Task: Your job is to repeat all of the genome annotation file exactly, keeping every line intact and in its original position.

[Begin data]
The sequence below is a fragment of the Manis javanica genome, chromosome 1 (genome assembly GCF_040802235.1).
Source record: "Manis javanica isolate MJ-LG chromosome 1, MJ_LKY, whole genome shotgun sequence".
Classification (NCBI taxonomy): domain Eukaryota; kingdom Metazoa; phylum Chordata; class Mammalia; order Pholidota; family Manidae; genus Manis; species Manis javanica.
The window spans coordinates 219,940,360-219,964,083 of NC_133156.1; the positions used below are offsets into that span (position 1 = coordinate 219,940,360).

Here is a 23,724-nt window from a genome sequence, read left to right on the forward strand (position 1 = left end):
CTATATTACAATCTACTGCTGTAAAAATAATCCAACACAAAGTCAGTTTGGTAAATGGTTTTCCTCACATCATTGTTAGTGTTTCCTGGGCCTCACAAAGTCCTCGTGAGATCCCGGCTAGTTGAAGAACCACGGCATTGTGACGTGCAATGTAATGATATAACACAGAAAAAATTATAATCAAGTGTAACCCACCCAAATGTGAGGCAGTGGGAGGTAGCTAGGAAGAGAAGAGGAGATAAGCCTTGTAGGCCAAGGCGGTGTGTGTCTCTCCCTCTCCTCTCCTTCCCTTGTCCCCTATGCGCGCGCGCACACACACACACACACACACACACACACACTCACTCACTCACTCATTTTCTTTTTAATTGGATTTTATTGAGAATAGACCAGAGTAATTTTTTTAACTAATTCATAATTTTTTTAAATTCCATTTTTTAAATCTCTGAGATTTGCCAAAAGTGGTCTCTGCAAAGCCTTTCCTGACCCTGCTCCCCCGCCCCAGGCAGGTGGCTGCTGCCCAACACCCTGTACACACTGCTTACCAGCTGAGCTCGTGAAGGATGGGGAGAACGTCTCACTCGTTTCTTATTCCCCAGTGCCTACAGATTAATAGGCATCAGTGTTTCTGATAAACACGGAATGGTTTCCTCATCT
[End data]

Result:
The sequence below is a fragment of the Manis javanica genome, chromosome 1 (genome assembly GCF_040802235.1).
Source record: "Manis javanica isolate MJ-LG chromosome 1, MJ_LKY, whole genome shotgun sequence".
Classification (NCBI taxonomy): domain Eukaryota; kingdom Metazoa; phylum Chordata; class Mammalia; order Pholidota; family Manidae; genus Manis; species Manis javanica.
The window spans coordinates 219,940,360-219,964,083 of NC_133156.1; the positions used below are offsets into that span (position 1 = coordinate 219,940,360).

Here is a 23,724-nt window from a genome sequence, read left to right on the forward strand (position 1 = left end):
CTATATTACAATCTACTGCTGTAAAAATAATCCAACACAAAGTCAGTTTGGTAAATGGTTTTCCTCACATCATTGTTAGTGTTTCCTGGGCCTCACAAAGTCCTCGTGAGATCCCGGCTAGTTGAAGAACCACGGCATTGTGACGTGCAATGTAATGATATAACACAGAAAAAATTATAATCAAGTGTAACCCACCCAAATGTGAGGCAGTGGGAGGTAGCTAGGAAGAGAAGAGGAGATAAGCCTTGTAGGCCAAGGCGGTGTGTGTCTCTCCCTCTCCTCTCCTTCCCTTGTCCCCTATGCGCGCGCGCACACACACACACACACACACACACACACACTCACTCACTCACTCATTTTCTTTTTAATTGGATTTTATTGAGAATAGACCAGAGTAATTTTTTTAACTAATTCATAATTTTTTTAAATTCCATTTTTTAAATCTCTGAGATTTGCCAAAAGTGGTCTCTGCAAAGCCTTTCCTGACCCTGCTCCCCCGCCCCAGGCAGGTGGCTGCTGCCCAACACCCTGTACACACTGCTTACCAGCTGAGCTCGTGAAGGATGGGGAGAACGTCTCACTCGTTTCTTATTCCCCAGTGCCTACAGATTAATAGGCATCAGTGTTTCTGATAAACACGGAATGGTTTCCTCATCT